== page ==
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New Emissary


The humble beginnings and rise to fame of a young Japanese ceramic genius.

Brilliant contemporary Japanese ceramist Ryota Aoki’s amazing pieces captivated me as soon as I saw them last year at one of my favorite art spaces in Japan—the Asian Collection Contemporary Art Gallery in Tokyo.

I think what gripped me was their pureness and simplicity, despite the complexity in the underlying process and the artist’s mind. And 31-year-old Aoki takes his work very seriously. He explained in an interview last year that every piece he makes is actually something he wants himself, and that to get the desired effect in each work, he currently tests an astonishing 25,000 different glazes a year. In explaining why he takes on such seemingly tedious work, Aoki compared baking clay to baking a cake, explaining that the ‘difference of a mere gram will bring out something else altogether.’

Ryota_Aoki_CupsHis diligence has clearly paid off, as he describes the resulting pieces as ‘nice and smooth like a baby’s skin,’ that ‘does not stain, even when used for a long time, and it will endure heavy use.’

It’s also paid off in terms of his career—in just the past few years, Aoki has won numerous prizes, held shows in Paris and New York and has been featured on a legendary cultural show on Japanese TV. After the latter, Asian Collection temporarily sold out of his works as people searched all over the internet to find Aoki’s creations. I recently managed to catch up with the gallery’s owners, Robert Tobin and Hitoshi Ohashi, who told me a little bit about their special relationship with the artist:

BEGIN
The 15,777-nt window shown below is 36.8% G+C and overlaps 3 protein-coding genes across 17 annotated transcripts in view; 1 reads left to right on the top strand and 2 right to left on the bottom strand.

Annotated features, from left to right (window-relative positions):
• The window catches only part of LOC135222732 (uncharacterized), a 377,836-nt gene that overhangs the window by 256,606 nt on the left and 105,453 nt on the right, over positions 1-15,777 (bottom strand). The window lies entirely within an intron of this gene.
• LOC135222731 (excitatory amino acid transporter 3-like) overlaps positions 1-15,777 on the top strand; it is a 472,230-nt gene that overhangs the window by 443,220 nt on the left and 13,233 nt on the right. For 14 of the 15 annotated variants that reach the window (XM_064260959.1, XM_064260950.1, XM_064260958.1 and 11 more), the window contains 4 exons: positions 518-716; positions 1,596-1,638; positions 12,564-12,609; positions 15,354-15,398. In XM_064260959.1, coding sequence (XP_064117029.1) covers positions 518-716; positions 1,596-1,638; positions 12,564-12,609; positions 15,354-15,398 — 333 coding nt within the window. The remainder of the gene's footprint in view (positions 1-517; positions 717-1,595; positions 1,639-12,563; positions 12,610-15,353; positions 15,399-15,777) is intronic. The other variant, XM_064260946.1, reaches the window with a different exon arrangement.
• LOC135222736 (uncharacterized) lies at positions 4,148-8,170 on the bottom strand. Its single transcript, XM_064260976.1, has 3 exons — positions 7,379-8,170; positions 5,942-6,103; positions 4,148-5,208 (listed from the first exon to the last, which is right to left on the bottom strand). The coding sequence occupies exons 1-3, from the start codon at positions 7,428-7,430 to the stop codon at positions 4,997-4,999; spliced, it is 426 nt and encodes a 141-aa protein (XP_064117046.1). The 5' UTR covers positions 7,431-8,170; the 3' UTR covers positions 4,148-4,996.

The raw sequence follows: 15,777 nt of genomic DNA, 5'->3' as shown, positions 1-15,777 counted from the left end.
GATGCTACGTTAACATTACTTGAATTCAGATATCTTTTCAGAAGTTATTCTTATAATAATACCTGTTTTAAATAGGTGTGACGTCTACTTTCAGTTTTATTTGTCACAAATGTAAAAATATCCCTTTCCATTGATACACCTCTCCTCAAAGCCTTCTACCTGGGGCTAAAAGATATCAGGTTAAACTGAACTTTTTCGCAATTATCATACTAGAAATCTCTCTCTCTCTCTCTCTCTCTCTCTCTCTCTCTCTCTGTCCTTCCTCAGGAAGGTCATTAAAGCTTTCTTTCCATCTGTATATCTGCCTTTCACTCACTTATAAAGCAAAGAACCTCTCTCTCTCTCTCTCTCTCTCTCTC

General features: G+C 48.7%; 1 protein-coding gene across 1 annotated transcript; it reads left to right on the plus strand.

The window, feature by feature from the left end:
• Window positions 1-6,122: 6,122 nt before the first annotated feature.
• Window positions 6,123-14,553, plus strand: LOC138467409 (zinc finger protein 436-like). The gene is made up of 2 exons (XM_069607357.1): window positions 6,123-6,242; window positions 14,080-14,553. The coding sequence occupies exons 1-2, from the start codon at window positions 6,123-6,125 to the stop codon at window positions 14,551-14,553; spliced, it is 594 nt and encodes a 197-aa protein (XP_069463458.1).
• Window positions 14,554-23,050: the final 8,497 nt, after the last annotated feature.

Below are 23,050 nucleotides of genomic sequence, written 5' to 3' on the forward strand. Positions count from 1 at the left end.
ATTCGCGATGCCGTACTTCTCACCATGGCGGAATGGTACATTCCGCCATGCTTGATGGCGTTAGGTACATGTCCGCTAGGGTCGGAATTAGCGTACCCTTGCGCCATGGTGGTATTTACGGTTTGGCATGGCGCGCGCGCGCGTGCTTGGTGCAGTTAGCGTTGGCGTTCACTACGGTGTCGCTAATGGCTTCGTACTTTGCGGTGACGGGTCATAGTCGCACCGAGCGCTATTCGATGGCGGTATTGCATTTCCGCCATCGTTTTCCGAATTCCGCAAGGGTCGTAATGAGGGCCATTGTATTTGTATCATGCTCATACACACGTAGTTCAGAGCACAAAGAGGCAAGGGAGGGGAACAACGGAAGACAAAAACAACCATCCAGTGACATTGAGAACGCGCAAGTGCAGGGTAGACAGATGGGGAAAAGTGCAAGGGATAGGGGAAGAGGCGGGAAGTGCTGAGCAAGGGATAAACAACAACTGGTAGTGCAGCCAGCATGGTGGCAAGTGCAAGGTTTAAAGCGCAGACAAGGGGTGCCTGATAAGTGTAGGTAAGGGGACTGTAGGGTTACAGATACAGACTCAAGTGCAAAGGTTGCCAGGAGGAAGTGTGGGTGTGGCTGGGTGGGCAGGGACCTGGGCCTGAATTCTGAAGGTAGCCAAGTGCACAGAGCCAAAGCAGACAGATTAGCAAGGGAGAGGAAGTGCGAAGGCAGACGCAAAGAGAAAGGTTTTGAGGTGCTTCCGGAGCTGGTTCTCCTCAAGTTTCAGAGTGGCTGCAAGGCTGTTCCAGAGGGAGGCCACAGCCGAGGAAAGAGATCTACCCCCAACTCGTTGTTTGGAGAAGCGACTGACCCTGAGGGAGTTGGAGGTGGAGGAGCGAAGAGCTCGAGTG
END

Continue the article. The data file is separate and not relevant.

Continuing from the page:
Robert, on first discovering Ryota Aoki…
‘When I first saw his work, it was about five years ago at the Tokyo Art Fair. His work was [then] black sushi plates…I felt something special in terms of technique—not glaze but some certain kind of elegance that I had never seen before.’

Tracking him down
‘I remembered the name—there’s a soccer player of the same name—and as I traced him in the web I saw that he had won many awards. But it took me two years to find him.’

Humble beginnings and what’s happened since
‘When we first met Ryota Aoki, he lived in a house with no toilet—he had to go to the 7-11. His house has a toilet now and…four assistants. We get inquiries from all over the world for his work and ship all over the world. Some of the requests come from other ceramicists.’


It’s always nice to know that true talent, dedication and drive can get recognized—even for those with humble beginnings willing to sacrifice it all for their craft. And I’d guess that Aoki’s future ahead is as certain as the ambitions he holds for his pieces: ‘…although it may look rather fragile, it is extremely strong. I only make things that will last one hundred years. I make with a passion that even if I die, I want my work at least to stay in this world.’

More on Ryota Aoki and other contemporary Asian artists can be found at the Asian Collection’s website: